Victorian Health authorities are urging people to get tested for syphilis after a baby contracted the disease in the womb and sadly passed away.
A growing number of women in Victoria have reportedly been infected with syphilis, which can have severe implications for unborn babies.
“It is the first fatal case of congenital syphilis recorded in the state in 14 years and comes amid a resurgence of the dangerous sexually transmitted infection which has seen cases jump 40 per cent since 2015,” The Sydney Morning Herald reports.
Although the outbreak has mainly affected men, there has been an increase in the number of women contracting the disease.
According to the ABC: “The outbreak has affected mostly gay and bisexual men, but there has also been a dramatic increase in the number of women with syphilis, with 146 cases in 2017.”
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However, among the cases, two were reported as congenital syphilis – which occurs when a pregnant mother who has syphilis spreads the disease through the placenta to her baby.
Victoria’s deputy chief health officer, Dr Brett Sutton, said: “We shouldn’t be seeing congenital cases in Australia at all.”
Signs, symptoms and treatment of syphilis
Syphilis is a rare sexually transmitted infection caused by a bacterial infection. Symptoms of syphilis include painless sores followed by a rash. After that, there aren’t any signs until the final stage, which can then cause damage to the brain, nerves, eyes or heart.
According to Health Direct, the disease can be treated with penicillin if detected early.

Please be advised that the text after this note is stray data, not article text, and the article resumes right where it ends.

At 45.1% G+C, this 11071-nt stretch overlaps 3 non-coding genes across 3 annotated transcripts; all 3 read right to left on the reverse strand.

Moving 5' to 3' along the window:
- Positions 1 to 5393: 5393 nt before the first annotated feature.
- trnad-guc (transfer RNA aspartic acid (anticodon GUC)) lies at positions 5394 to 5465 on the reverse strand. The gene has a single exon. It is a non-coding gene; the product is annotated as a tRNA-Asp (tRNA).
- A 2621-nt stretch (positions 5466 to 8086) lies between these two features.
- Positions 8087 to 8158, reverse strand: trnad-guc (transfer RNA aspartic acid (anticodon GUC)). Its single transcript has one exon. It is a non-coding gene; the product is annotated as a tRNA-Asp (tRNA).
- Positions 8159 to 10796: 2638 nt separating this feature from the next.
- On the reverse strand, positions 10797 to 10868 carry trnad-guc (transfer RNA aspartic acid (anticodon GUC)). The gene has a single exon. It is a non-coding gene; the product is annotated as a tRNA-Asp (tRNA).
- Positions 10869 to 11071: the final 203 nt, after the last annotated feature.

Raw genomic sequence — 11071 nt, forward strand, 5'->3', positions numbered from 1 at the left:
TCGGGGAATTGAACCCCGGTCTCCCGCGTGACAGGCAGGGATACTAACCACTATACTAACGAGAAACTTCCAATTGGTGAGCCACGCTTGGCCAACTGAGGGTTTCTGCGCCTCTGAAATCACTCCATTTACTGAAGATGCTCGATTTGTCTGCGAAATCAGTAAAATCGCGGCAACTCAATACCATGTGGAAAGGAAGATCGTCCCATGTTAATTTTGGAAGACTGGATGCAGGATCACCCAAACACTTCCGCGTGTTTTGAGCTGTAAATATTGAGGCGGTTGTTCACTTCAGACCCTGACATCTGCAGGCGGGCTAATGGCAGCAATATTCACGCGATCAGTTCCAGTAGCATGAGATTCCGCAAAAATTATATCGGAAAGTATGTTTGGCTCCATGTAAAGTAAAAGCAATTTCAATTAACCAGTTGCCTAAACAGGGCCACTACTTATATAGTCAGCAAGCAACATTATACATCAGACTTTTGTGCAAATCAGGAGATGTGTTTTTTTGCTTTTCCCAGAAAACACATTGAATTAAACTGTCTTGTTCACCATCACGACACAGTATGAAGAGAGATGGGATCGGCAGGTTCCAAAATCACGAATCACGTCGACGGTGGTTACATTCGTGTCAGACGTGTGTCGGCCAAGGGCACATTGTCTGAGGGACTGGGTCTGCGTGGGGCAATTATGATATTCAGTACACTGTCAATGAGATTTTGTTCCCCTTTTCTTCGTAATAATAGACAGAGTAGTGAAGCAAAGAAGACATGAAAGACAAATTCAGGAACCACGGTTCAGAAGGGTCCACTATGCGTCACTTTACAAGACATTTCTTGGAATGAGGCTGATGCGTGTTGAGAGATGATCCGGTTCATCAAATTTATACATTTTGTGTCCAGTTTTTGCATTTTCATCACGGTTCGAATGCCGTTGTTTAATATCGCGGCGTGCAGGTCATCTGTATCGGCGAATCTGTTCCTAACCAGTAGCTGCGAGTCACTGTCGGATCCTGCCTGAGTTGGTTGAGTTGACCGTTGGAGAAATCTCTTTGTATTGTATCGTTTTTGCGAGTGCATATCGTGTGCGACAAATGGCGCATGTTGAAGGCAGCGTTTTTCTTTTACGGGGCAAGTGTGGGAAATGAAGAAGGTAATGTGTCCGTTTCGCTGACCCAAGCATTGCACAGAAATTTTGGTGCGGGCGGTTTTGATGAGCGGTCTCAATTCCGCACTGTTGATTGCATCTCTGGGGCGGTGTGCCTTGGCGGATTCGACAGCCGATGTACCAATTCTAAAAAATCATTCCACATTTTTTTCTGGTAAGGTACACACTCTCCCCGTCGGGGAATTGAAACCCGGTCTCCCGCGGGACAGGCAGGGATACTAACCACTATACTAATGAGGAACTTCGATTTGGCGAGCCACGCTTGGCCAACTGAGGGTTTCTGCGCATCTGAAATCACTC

‘All women of reproductive age should also be screened’
Dr Sutton has recommended a large-scale screen program, including all women of reproductive age as well as women who are pregnant.
“All women of reproductive age should also be screened, including all pregnant women during their first antenatal visit, as should sex workers, travellers returning from countries where syphilis is more prevalent, people who inject drugs and those who have multiple sexual partners,” Dr Sutton said.
Although screening measures have already been in place, Dr Sutton is urging doctors to increase their awareness of the disease in women throughout pregnancy.
“There are women at high risk who might have an even greater risk of contracting syphilis through a pregnancy where just one test at the beginning of pregnancy is probably not sufficient,” he said.
“We’re recommending a test later in pregnancy and at delivery as well to make sure it’s picked up even if it’s transmitted through the pregnancy.”
If you think you could have syphilis, make an appointment with your doctor as soon as possible.